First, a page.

1911 Encyclopædia Britannica/Innocent/Innocent X

7545661911 Encyclopædia Britannica, Volume 14 — - Innocent Innocent XTheodore Freylinghuysen Collier

Innocent X. (Giovanni Battista Pamfili) was born in Rome on the 6th of May 1574, served successively as auditor of the Rota, nuncio to Naples, legate apostolic to Spain, was made cardinal in 1627, and succeeded Urban VIII. as pope on the 15th of September 1644. Throughout his pontificate Innocent was completely dominated by his sister-in-law, Donna Olimpia Maidalchini, a woman of masculine spirit. There is no reason to credit the scandalous reports of an illicit attachment. Nevertheless, the influence of Donna Olimpia was baneful; and she made herself thoroughly detested for her inordinate ambition and rapacity. Urban VIII. had been French in his sympathies; but the papacy now shifted to the side of the Habsburgs, and there remained for nearly fifty years. Evidences of the change were numerous: Innocent promoted pro-Spanish cardinals; attacked the Barberini, protégés of Mazarin, and sequestered their possessions; aided in quieting an insurrection in Naples, fomented by the duke of Guise; and refused to recognize the independence of Portugal, then at war with Spain. As a reward he obtained from Spain and Naples the recognition of ecclesiastical immunity. In 1649 Castro, which Urban VIII. had failed to take, was wrested from the Farnese and annexed to the Papal States. The most worthy efforts of Innocent were directed to the reform of monastic discipline (1652). His condemnation of Jansenism (1653) was met with the denial of papal infallibility in matters of fact, and the controversy entered upon a new phase (see Jansenism). Although the pontificate of Innocent witnessed the conversion of many Protestant princes, the most notable being Queen Christina of Sweden, the papacy had nevertheless suffered a perceptible decline in prestige; it counted for little in the negotiations at Münster, and its solemn protest against the peace of Westphalia was entirely ignored. Innocent died on the 7th of January 1655, and was succeeded by Alexander VII.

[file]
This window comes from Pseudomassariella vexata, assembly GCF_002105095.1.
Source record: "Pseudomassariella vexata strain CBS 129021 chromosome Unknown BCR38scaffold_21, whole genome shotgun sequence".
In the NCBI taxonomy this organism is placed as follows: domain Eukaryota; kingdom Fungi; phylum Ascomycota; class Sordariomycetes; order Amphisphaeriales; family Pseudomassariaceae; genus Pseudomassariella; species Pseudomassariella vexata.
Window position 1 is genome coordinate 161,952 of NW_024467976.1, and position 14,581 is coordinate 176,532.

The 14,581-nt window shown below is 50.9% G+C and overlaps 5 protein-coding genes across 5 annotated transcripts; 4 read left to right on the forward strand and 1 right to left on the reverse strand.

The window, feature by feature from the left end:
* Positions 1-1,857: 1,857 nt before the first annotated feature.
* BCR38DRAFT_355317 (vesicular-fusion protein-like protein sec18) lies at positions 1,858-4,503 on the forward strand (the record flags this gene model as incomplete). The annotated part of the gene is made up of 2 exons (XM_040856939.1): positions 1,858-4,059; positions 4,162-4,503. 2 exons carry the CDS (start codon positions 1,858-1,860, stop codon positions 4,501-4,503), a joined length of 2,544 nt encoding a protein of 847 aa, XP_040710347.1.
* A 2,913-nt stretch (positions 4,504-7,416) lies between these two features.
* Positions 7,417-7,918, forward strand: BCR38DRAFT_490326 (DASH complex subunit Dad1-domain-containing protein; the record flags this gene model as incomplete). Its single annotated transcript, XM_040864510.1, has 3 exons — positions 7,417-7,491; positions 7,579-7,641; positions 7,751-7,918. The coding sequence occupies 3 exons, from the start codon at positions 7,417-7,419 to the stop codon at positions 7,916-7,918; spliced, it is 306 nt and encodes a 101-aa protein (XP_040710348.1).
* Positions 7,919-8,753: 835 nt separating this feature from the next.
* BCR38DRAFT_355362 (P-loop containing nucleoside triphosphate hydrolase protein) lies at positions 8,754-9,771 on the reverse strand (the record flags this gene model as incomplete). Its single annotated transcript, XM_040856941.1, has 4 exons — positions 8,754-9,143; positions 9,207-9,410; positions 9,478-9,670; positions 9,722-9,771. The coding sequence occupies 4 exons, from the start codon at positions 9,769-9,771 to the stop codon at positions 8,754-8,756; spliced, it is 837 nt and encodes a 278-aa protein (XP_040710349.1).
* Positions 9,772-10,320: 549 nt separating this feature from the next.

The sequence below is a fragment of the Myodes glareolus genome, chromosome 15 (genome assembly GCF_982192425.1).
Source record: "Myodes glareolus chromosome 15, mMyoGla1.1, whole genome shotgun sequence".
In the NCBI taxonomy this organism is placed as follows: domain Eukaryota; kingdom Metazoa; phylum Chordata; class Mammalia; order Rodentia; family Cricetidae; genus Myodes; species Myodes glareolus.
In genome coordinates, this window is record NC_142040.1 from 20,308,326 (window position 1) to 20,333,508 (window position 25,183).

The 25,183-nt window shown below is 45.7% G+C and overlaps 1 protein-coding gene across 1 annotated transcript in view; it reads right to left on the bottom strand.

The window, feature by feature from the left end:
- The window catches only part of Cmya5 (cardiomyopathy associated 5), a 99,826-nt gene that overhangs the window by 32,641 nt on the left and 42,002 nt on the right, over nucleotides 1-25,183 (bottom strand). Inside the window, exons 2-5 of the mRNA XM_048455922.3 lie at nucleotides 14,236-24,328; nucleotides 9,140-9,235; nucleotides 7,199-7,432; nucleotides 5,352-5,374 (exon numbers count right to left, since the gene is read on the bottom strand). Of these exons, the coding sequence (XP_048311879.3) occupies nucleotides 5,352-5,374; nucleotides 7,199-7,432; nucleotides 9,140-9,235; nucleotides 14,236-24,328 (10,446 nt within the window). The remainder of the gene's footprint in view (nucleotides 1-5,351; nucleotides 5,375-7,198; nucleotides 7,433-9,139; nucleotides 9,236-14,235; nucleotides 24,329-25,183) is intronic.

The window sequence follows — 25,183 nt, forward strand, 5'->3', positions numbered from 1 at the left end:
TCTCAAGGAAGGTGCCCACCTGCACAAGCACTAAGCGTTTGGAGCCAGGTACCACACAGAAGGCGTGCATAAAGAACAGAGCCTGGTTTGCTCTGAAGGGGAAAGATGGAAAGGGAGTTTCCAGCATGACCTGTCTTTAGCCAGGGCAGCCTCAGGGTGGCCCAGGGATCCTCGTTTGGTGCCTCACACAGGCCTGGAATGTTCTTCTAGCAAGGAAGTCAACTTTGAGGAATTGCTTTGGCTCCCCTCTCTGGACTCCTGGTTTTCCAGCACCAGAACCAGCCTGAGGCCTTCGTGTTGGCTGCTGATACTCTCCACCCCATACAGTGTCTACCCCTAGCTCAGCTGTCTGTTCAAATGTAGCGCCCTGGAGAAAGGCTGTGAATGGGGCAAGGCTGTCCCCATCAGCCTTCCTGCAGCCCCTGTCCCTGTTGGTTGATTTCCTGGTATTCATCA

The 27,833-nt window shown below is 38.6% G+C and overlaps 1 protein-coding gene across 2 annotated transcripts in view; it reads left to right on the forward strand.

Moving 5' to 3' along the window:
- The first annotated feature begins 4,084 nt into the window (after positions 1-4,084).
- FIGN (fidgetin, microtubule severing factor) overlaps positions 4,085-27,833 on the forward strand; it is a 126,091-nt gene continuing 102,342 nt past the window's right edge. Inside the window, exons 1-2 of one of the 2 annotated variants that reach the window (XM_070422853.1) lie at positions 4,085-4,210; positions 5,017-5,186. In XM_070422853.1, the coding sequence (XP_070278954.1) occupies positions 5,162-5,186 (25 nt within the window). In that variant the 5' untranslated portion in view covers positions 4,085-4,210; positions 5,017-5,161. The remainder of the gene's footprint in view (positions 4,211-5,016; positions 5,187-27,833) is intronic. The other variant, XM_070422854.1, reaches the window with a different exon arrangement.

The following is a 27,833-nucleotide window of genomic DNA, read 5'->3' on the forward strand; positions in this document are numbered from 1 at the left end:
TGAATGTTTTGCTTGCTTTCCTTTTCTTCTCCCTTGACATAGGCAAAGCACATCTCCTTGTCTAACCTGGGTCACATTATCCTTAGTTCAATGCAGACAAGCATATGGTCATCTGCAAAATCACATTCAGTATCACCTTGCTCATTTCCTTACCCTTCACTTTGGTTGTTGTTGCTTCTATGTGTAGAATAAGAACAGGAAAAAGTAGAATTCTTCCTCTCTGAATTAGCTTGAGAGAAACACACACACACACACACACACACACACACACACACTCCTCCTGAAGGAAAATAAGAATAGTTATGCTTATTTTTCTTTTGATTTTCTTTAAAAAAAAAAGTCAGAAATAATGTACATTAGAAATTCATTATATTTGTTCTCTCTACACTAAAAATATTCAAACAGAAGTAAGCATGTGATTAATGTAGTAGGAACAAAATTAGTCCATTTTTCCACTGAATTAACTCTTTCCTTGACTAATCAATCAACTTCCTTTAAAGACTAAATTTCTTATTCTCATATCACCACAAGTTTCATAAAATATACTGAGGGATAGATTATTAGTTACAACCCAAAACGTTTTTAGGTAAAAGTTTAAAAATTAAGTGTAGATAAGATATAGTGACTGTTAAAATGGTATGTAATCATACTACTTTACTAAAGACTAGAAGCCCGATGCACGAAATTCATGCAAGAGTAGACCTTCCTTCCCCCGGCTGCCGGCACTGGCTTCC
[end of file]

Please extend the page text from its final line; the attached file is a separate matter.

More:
For contemporary lives of Innocent see Oldoin, continuator of Ciaconius, Vitae et res gestae summorum Pontiff. Rom.; and Palazzi, Gesta Pontiff. Rom. (Venice, 1687–1688) iv. 570 sqq.; Ciampi’s Innoc. X. Pamfili, et la sua Corte (Rome, 1878), gives a very full account of the period. Gualdus’ (pseud. of Gregorio Leti; v. bibliog. note, art. “Sixtus V.”) Vita de Donna Olimpia Maidalchina (1666) is gossipy and untrustworthy; Capranica’s Donna Olympia Pamfili (Milan, 1875, 3rd ed.) is fanciful and historically of no value. See also Ranke, Popes (Eng. trans., Austin), iii. 40 sqq.; v. Reumont, Gesch. der Stadt Rom. iii. 2, p. 623 sqq.; Brosch, Gesch. des Kirchenstaates (1880) i. 409 sqq.; and the extended bibliography in Herzog-Hauck, Realencyklopädie, s.v. “Innocenz X.”  (T. F. C.)